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Raiders, SafeNest partner on domestic violence education

The official health care partner of the Las Vegas Raiders has pledged $500,000 to help SafeNest provide student athletes and coaches in Clark County with education about domestic and sexual violence.

“SafeNest is acting as a vital resource to community members throughout Nevada,” Mikelle Moore, Intermountain Healthcare’s senior vice president and chief community health officer, said Tuesday morning in a virtual news conference. “We’re immensely grateful for SafeNest and for the many ways they support health in the communities in which we live, work and play.”

SafeNest is Nevada’s largest, most comprehensive nonprofit dedicated to ending domestic violence.

Intermountain’s donation will help the nonprofit launch Coaching Boys Into Men and Athletes as Leaders — “two incredible programs that support important relationships between high school coaches and their athletes, and that leverages that space to have conversations of consequence, conversations that build respect for ourselves and respect for others,” said SafeNest CEO Liz Ortenburger.

The programs will run in Clark County in 2021 and 2022. To learn more, visit www.SafeNest.org.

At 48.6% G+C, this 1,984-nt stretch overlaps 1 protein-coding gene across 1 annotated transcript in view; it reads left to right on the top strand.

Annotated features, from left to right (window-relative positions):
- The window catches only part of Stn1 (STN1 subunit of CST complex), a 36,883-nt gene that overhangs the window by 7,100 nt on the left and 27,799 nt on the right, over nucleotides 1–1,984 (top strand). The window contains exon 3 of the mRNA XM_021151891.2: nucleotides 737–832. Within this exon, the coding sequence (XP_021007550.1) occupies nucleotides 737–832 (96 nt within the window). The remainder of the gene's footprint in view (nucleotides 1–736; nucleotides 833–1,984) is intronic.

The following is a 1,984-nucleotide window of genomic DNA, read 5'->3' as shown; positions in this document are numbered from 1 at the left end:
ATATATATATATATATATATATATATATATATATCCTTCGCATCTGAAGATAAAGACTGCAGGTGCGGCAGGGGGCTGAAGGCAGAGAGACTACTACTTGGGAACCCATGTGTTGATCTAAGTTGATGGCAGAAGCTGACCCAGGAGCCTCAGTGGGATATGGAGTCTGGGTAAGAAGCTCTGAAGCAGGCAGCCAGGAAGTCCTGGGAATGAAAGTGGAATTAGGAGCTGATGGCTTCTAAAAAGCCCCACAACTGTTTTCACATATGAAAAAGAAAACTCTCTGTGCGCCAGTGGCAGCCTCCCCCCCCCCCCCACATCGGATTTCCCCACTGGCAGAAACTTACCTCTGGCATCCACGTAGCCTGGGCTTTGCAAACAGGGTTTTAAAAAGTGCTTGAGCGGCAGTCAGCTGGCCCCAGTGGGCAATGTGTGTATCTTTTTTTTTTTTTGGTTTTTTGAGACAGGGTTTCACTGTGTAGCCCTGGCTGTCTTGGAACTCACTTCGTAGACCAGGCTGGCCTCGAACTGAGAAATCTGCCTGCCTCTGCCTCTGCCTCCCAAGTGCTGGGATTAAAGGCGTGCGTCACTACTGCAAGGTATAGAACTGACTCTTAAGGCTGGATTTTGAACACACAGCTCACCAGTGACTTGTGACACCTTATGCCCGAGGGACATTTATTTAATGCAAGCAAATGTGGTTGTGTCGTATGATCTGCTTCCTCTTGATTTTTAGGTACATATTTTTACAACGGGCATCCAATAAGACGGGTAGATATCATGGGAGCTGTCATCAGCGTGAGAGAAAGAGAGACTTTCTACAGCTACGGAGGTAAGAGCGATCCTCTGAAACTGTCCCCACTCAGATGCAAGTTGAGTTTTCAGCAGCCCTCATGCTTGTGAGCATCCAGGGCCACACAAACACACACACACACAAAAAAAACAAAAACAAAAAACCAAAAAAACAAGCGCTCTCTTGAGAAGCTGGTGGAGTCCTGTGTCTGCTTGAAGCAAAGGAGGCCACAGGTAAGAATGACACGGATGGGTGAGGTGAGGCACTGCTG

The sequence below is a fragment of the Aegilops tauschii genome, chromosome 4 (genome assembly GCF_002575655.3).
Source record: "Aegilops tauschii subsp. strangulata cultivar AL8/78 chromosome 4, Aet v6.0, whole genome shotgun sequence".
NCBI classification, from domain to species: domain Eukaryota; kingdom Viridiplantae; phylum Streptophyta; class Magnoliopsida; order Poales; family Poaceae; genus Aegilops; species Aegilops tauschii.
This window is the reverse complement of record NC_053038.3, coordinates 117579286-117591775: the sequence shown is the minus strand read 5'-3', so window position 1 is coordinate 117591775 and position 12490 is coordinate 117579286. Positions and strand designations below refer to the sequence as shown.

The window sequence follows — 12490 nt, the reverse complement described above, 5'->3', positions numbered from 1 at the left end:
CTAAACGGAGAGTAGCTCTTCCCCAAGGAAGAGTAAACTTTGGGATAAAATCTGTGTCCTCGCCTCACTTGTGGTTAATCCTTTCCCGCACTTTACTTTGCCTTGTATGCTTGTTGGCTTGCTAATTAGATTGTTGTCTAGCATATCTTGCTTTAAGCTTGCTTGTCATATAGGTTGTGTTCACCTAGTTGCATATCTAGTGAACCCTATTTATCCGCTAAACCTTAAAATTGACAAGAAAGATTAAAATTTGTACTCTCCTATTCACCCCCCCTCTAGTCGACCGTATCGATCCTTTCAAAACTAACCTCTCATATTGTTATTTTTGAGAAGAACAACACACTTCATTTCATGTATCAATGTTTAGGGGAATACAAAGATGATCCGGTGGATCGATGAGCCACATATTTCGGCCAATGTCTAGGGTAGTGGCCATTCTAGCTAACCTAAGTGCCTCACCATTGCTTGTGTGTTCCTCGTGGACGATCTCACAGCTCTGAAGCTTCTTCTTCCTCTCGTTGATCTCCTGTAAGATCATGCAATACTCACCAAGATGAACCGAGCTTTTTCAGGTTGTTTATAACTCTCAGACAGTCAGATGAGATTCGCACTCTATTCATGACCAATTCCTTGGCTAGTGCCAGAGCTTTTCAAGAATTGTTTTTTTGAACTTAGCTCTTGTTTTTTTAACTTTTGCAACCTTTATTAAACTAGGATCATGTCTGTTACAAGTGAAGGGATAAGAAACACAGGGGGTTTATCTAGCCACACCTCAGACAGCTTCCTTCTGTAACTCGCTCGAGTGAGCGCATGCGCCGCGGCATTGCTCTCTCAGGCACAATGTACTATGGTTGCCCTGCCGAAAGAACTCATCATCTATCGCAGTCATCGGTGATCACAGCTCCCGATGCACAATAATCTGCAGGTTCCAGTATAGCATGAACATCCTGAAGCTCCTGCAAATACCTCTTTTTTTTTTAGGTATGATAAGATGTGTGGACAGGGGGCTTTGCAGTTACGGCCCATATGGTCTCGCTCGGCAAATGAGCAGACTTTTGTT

“By helping athletes navigate the reality that violence doesn’t equal power, and power doesn’t equal violence, coaches are laying the foundation for athletes to navigate lifelong healthy relationships,” Ortenburger said Tuesday. “With the Raiders’ participation and the investment by Intermountain Healthcare, SafeNest is poised to lead this partnership and put in place the building blocks to end domestic and sexual violence in our Las Vegas community and beyond.”

As Ortenburger spoke, Marc Badain, president of the Raiders, nodded in agreement.

When it was his turn to speak, Badain acknowledged the shadow of domestic violence over the NFL, which faced a reckoning in 2014 after a video surfaced showing Baltimore Ravens football player Ray Rice knocking his then-fiancee unconscious in an elevator. The league suspended Rice indefinitely.

Badain said domestic violence has “been something that for decades has been of paramount importance to the Raiders organization to address and to prevent.”

He continued: “When we first announced we were moving here, we knew we were going to bring this issue of importance with us, and we knew that Southern Nevada was an area that really needed some help.”

Ortenburger smiled.

“My hope is that every athletic director at every high school in the country signs up to be part of these programs,” she later said.

After all, Ortenburger noted in the news conference, as former NFL player Doug Flutie once said: “There’s nothing better than excelling at a game you love. There’s nothing worse than thinking your accomplishments as a player outweigh your responsibilities as a person.”

Contact Rio Lacanlale at rlacanlale@reviewjournal.com or 702-383-0381. Follow @riolacanlale on Twitter.

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